The Jewish idea that God selected a "chosen people" and that man was apart from and above the animals was also in sharp contrast to Dakota beliefs. As Standing Bear pointed out, "the Lakota belief [was] that man did not occupy a special place in the eyes of Wakan Tanka, the Grandfather of us all. I was only a part of everything that was called the world. I can now see that humaneness is not a thing which can be ordered by law. It is an ideal to be lived" (Id. at 22).

James Walker's Outline of Oglala Mythology

James Walker was a Physician and Anthropologist who worked on the Pine Ridge Reservation and who became an Oglala medicine man. He outlined Oglala Mythology as follows:
"The category of the Gods as held by the shamans place them in four ranks with four in each rank, having prestige and precedence according to rank and place in rank.
The first rank is of the Superior Gods who are Wi (the Sun), the chief of the Gods; Skan (the sky), the Great All-powerful Spirit; Maka (the Earth), the ancestress of all upon the world and provider for all; and Inyan (the Rock), the primal source of all things.
The second rank is of the Associate Gods who are Hanwi (the Moon), created by Wi to be his companion; Tate (the Wind), created by Skan to be his companion;Unk (Contention), created by Maka to be her companion, but who was cast into the waters and is the Goddess of the Waters and ancestress of all evil beings; and Wakinyan (Winged One), created by Inyan to be his active associate.

TBird

The third rank is of the four Subordinate Gods who are Ta Tanka (The Buffalo God), the patron of ceremonies, of health, and of provision; Hu Nonp (the Bear God), the patron of wisdom; Wani (the Four Winds), the vitalizer and weather; and Yum (the Whirlwind), the God of chance, of games, and of love.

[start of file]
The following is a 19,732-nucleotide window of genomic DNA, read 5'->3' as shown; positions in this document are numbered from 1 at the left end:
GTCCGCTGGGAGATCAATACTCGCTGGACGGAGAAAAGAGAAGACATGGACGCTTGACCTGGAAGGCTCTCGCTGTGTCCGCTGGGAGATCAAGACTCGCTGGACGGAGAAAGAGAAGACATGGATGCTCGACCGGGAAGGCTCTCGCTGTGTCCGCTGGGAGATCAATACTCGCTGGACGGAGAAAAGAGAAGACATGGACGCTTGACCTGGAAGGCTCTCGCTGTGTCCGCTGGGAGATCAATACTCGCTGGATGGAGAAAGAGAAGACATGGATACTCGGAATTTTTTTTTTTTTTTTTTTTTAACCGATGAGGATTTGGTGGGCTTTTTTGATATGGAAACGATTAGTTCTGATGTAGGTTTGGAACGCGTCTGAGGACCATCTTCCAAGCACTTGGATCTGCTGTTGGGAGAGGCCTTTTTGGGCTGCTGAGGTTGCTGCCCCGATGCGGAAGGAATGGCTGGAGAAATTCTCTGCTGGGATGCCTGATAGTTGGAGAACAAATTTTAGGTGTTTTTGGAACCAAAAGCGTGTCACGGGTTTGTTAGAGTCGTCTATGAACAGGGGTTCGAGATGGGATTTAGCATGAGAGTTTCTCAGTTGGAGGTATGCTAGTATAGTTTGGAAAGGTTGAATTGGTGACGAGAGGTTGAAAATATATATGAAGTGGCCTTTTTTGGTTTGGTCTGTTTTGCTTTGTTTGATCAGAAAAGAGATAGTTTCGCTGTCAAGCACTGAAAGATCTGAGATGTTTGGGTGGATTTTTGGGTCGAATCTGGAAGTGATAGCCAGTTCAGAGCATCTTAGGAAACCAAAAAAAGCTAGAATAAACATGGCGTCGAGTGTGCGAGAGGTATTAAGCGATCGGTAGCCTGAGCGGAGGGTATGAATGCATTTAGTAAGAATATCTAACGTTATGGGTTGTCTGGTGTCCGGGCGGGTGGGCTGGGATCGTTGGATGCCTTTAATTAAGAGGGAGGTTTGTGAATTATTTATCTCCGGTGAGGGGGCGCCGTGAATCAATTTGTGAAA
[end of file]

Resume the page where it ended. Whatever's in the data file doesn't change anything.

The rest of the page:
The fourth rank is of the Inferior Gods who are Nagi (the Spirit); Niya (the Ghost); Sicun (the Intellect); and Nagila (the immaterial self of irrational things).
These sixteen Gods are each but a personal manifestation of one Supreme Being and that being is Wakan Tanka, the Great Mystery.
Skan created of his essence a daughter to be the Mediator and named her Wohpe. He endowed her with God-like attributes and made her the patron of harmony, beauty, and pleasure. She is more beautiful than any other being.
Inyan has two offspring. The older was brought forth full grown from an egg in an antinatural manner by Wakinyan. His name was Ksa and he was the God of wisdom but he became the imp of mischief and his name is Iktomi.
The second son of Inyan is Iya, who is utterly evil and the chief of all evil beings.. He committed incest with his mother Unk and their offspring is a very beautiful, very enticing, and very deceitful demon whose name is Gnaski.
These are the characters that appear most often in Oglala mythology. The mythic legends give the genesis of the Gods and of all creation. A brief of those relative to the four Superior Gods is this:

Taku skan skan

Before there was any other thing, or any time, Inyan was, and his spirit was Wakan Tanka. Han was then but she is not a thing for she is only the black of darkness. Inyan was soft and shapeless but he had all powers. The powers were in his blood and his blood was blue. He longed for another that he might exercise his powers upon it. There could be no other unless he would create it of that which he must take from himself. If he did so he must impart to it a spirit and give to it a portion of his blood. As much blood as would go from him, so much of his powers would go with it.
He concluded to create another as a part of himself so that he could retain control of the powers. So he took from himself that which he spread over and around himself in the shape of a great disk whose edge is where there is no beyond. He named this disk Maka and imparted to it a spirit which is Maka-akan (the Earth God).